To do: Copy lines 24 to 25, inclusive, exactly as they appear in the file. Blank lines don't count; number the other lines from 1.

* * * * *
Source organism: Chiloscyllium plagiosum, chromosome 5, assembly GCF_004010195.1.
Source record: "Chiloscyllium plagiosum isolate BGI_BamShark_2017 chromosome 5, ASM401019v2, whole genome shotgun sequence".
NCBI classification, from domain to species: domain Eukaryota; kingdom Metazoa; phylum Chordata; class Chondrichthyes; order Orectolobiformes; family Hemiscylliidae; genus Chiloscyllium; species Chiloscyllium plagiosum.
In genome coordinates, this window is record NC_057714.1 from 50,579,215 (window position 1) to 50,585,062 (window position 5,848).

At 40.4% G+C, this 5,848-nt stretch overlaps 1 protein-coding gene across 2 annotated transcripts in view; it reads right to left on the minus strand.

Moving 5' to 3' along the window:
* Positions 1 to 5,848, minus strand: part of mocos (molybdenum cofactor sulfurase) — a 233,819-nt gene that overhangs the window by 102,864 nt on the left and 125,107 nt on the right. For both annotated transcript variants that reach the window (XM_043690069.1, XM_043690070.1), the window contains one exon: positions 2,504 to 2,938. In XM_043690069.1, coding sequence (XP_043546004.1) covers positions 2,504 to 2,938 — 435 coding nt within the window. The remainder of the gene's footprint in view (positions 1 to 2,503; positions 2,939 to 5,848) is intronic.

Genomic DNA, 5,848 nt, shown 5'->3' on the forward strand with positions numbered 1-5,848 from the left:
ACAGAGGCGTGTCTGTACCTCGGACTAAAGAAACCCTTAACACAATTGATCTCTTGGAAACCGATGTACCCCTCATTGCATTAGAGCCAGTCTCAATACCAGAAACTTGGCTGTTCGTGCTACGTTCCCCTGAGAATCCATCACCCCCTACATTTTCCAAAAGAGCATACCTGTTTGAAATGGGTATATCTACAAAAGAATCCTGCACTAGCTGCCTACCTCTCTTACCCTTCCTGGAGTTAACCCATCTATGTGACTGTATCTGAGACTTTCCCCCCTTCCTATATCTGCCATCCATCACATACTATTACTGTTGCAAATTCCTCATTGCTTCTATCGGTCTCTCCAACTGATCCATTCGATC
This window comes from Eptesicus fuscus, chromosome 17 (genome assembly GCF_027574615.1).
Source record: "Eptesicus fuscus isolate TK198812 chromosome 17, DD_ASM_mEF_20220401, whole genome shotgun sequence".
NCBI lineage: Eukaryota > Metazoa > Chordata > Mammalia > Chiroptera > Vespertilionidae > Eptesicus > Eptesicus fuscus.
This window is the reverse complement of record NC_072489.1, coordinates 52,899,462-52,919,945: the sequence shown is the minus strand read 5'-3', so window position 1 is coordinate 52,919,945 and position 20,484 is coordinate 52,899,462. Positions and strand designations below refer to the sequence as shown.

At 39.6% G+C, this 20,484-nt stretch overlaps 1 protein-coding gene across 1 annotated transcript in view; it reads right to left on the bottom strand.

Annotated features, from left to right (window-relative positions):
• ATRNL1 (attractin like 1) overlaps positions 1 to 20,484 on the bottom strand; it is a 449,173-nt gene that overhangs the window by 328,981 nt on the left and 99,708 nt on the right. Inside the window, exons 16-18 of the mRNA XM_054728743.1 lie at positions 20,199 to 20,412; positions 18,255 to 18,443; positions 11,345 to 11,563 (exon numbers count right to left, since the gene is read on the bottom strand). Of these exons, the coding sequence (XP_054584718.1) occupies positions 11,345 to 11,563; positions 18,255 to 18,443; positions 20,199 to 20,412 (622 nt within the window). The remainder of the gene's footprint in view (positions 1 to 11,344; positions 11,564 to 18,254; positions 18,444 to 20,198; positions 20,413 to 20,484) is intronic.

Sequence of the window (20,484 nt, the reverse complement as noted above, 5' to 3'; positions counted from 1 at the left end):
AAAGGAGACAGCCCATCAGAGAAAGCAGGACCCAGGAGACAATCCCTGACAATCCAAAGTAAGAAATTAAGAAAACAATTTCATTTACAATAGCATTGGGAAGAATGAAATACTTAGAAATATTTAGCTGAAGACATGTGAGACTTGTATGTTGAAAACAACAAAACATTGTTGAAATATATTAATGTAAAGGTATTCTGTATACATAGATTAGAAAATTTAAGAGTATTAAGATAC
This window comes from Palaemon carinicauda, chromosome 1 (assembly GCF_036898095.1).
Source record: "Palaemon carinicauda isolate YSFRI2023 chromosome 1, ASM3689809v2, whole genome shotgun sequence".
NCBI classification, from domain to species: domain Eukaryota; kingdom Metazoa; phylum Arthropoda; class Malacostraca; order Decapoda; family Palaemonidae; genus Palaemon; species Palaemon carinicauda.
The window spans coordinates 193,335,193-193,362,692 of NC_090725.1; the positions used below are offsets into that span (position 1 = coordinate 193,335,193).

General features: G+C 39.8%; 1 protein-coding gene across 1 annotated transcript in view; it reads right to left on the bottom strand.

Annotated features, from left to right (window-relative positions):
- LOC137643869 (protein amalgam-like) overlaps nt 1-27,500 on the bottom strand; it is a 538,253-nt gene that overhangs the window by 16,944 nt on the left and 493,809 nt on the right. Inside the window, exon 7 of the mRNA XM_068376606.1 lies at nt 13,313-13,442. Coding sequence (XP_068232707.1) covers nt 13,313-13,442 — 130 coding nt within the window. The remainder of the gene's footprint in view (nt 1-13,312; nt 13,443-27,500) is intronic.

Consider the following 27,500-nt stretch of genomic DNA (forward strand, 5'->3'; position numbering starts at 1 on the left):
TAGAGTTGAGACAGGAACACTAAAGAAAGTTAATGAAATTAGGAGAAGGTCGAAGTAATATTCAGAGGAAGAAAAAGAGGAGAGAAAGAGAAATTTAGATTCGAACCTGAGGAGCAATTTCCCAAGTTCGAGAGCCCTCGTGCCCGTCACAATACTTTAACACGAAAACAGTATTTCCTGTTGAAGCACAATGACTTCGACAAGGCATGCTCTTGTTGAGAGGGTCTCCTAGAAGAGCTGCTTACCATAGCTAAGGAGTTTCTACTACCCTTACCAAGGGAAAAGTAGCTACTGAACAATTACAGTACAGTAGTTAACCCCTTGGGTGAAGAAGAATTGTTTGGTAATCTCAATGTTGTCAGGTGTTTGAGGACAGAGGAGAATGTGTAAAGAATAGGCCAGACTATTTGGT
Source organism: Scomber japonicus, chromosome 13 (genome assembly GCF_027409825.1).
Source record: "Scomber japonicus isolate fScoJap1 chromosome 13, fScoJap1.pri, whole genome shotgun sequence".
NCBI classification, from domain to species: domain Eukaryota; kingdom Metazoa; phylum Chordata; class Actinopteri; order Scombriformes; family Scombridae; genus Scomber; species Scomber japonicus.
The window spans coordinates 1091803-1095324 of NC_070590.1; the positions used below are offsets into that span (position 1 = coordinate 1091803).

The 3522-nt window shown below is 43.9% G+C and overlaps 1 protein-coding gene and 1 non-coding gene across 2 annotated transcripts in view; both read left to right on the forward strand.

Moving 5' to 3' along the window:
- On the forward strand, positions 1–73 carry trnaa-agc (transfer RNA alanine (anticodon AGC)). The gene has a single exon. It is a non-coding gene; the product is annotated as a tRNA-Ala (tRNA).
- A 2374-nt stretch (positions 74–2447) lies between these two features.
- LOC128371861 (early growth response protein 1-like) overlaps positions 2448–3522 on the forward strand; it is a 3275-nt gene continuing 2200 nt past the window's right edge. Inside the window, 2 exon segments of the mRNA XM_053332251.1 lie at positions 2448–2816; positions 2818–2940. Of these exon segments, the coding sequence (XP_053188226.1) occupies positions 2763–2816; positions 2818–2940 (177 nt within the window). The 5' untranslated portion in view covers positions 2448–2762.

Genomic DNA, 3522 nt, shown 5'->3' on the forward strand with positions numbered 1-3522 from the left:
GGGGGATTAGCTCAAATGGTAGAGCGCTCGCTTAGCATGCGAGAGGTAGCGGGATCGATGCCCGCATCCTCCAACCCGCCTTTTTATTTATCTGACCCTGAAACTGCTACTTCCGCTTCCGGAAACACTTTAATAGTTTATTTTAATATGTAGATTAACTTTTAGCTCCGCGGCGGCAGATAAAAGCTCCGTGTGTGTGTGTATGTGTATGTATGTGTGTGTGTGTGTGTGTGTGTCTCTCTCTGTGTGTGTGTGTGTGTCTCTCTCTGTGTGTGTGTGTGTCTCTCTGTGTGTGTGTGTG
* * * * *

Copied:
Annotated features, from left to right (window-relative positions):
- LOC137643869 (protein amalgam-like) overlaps nt 1-27,500 on the bottom strand; it is a 538,253-nt gene that overhangs the window by 16,944 nt on the left and 493,809 nt on the right. Inside the window, exon 7 of the mRNA XM_068376606.1 lies at nt 13,313-13,442. Coding sequence (XP_068232707.1) covers nt 13,313-13,442 — 130 coding nt within the window. The remainder of the gene's footprint in view (nt 1-13,312; nt 13,443-27,500) is intronic.